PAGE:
Exchange enrollment, Health insurance prices, and access to care

Renewals via Exchanges are proceeding apace, with an update from several large states indicating

  • enrollee retention is pretty high
  • enrollees are doing a lot of shopping around for price, coverage, benefits and networks
  • re-determining subsidy eligibility and levels is a challenge as it is based on income data and other information

In California, rates are up by 4% on average, a slight decrease from last year’s 4.2% bump.  About 2% of enrollees will have to switch plans if they don’t want an increase of 15% or more; in contrast 20% get good news; their rates all drop. 

Overall, folks who shop around will be able to find a plan – in the same tier – for about 4.5% less than they are paying today.

One datapoint on access comes from Michigan, where availability of appointments for Medicaid recipients actually increased after Medicaid expansion. I was surprised to learn that privately insured patients’ access decreased albeit by a very small margin.

Enjoy the weekend, and before you slather on that sunscreen, read this –  all that sunblock and sun protection may be doing harm too – it can lead to chronic Vitamin D deficiency, a very bad thing.

It’s another done deal in work comp services…

Another deal is official; One Call Care Management has announced its acquisition of MedFocus.  This had been rumored for some weeks, OCCM has been notifying their clients it is now official.  This knocks out another potential imagining vendor, further consolidating One Call’s stranglehold on the market.

MedFocus has about $50 million in revenue, reportedly divided equally between work comp and non-occ payers.

Let’s talk for just a minute about this.

OneCall historically has had a dominant position in this sector, built on great customer service and a relentless focus on “leakage”. The last involved many processes including getting their payer customers to provide OneCall with data about ALL imaging billing, data OneCall used to recruit new centers, identify gaps in coverage, and work with payers to get their field folks to direct claimants to use OneCall’s scheduling process (and thereby capture the bill).

The number of competitors has dropped over the years; truth be told OneCall’s imaging business really hasn’t had a competitor worthy of the name for over a decade.    There’s also Spreemo, but it is pretty small as well, and a couple others that are owned by payers or are relatively small product lines for bigger managed care businesses.  MedRisk, a consulting client, owns a very small imaging company too.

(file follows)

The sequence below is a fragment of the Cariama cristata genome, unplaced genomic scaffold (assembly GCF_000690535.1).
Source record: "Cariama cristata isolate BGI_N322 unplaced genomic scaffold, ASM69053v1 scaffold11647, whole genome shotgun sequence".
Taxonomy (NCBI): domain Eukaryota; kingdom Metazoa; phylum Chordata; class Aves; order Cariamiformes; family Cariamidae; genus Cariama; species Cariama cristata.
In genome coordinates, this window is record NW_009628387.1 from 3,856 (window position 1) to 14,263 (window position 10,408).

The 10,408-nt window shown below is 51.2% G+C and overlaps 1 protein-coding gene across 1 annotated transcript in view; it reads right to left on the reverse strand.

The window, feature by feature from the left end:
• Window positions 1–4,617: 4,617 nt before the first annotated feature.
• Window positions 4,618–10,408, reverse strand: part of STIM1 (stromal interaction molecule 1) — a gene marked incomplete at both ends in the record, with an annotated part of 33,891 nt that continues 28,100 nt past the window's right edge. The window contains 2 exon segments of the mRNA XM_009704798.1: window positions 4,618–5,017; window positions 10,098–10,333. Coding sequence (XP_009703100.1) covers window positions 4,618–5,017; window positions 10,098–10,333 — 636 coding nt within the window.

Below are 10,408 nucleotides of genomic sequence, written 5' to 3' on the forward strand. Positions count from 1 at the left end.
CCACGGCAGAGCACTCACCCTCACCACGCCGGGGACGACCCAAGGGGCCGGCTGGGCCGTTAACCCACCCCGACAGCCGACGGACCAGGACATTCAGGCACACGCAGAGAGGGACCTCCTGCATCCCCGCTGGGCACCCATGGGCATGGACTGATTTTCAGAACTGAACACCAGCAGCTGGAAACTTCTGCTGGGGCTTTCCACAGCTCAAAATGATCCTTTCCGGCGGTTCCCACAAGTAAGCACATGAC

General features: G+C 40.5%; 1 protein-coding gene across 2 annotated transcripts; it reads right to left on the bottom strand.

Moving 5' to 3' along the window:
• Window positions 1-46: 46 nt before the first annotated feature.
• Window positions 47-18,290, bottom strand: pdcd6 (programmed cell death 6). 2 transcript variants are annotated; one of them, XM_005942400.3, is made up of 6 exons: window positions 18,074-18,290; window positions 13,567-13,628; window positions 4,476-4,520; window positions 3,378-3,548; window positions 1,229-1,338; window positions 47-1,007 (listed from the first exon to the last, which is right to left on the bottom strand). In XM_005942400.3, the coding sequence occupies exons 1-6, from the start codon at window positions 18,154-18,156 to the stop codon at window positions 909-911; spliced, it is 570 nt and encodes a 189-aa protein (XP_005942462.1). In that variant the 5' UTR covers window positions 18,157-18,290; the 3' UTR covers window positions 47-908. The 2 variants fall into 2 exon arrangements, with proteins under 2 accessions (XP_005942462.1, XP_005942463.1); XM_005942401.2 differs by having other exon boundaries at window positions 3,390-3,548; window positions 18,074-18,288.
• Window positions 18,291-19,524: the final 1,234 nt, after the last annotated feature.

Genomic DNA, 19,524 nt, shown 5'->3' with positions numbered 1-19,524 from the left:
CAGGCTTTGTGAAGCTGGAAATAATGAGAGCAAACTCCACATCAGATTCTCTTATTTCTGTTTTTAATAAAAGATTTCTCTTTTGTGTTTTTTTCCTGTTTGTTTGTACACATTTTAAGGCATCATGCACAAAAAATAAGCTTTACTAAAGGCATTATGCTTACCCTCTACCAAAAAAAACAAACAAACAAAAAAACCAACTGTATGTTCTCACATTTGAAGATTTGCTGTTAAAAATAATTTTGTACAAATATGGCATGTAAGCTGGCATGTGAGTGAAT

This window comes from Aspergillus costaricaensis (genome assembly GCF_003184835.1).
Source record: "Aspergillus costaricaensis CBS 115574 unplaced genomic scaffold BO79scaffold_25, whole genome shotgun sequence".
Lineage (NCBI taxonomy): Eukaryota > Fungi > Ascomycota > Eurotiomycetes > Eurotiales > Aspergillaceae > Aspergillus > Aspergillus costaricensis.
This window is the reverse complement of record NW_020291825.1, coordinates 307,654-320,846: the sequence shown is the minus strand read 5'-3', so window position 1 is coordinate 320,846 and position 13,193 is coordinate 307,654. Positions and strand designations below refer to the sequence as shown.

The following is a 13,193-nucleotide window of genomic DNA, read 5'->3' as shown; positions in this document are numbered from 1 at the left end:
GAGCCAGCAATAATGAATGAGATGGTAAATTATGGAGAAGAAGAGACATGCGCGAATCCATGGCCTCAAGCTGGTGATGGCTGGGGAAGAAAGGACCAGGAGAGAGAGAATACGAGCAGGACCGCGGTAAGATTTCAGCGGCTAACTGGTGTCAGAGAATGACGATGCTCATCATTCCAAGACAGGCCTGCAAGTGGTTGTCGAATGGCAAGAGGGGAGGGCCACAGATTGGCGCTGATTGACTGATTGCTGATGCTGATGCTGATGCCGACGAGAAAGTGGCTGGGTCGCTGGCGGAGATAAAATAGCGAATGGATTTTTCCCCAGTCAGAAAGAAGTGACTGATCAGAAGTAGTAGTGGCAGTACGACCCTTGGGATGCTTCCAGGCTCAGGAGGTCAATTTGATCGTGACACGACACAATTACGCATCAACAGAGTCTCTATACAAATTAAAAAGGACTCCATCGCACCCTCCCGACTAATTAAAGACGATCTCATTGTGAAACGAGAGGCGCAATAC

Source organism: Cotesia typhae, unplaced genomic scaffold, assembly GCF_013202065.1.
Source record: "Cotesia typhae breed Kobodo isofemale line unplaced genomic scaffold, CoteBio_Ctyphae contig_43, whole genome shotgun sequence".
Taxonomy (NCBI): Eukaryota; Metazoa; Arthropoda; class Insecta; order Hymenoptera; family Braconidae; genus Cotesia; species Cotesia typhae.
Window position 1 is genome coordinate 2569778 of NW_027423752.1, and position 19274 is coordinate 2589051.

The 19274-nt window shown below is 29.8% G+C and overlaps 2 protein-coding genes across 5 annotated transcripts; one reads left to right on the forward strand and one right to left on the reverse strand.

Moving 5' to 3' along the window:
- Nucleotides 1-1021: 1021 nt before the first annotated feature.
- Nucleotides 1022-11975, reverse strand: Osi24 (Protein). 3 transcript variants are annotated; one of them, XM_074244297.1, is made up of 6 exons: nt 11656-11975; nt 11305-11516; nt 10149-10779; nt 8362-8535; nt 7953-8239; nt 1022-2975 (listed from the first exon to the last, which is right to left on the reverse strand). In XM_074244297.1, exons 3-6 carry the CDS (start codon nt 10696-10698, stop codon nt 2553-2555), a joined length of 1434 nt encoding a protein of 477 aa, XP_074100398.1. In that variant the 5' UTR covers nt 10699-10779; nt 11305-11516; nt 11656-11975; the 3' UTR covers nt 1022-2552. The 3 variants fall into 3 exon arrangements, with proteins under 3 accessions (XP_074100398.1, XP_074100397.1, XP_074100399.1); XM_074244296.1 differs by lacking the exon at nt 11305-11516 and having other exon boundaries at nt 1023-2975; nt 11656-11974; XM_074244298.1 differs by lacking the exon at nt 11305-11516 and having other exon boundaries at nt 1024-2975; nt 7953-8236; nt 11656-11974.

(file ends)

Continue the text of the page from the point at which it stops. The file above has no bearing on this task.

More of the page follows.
OneCall is unique in the work comp services business in that it is by far the dominant player; in no other sector does one vendor have even half of the market, a position OneCall surpassed a loooong time ago.  They’ve gotten there by doing, by most accounts, a very good job historically.

Continuing to deliver will be key to continued dominance.

What does this mean for you?

Depends…do you like choice?

Drug testing explained – part 2

Yesterday’s post about testing work comp patients for opioids struck several nerves; perhaps the most sensitive involves frustration on the part of payers unhappy about paying for tests prescribed by docs who don’t read the results.

That and the outrageous prices charged – and paid – in some states by some labs/physicians.

In addition to several public commenters, I heard from two medical directors yesterday about docs who order tests and never take action when the results are “inconsistent” with expectations.  Over the last few weeks I’ve have had similar conversations with pharmacy directors at two large state funds.  Simply put, these folks are happy to promote best practices, but do NOT want to pay for tests that are never read.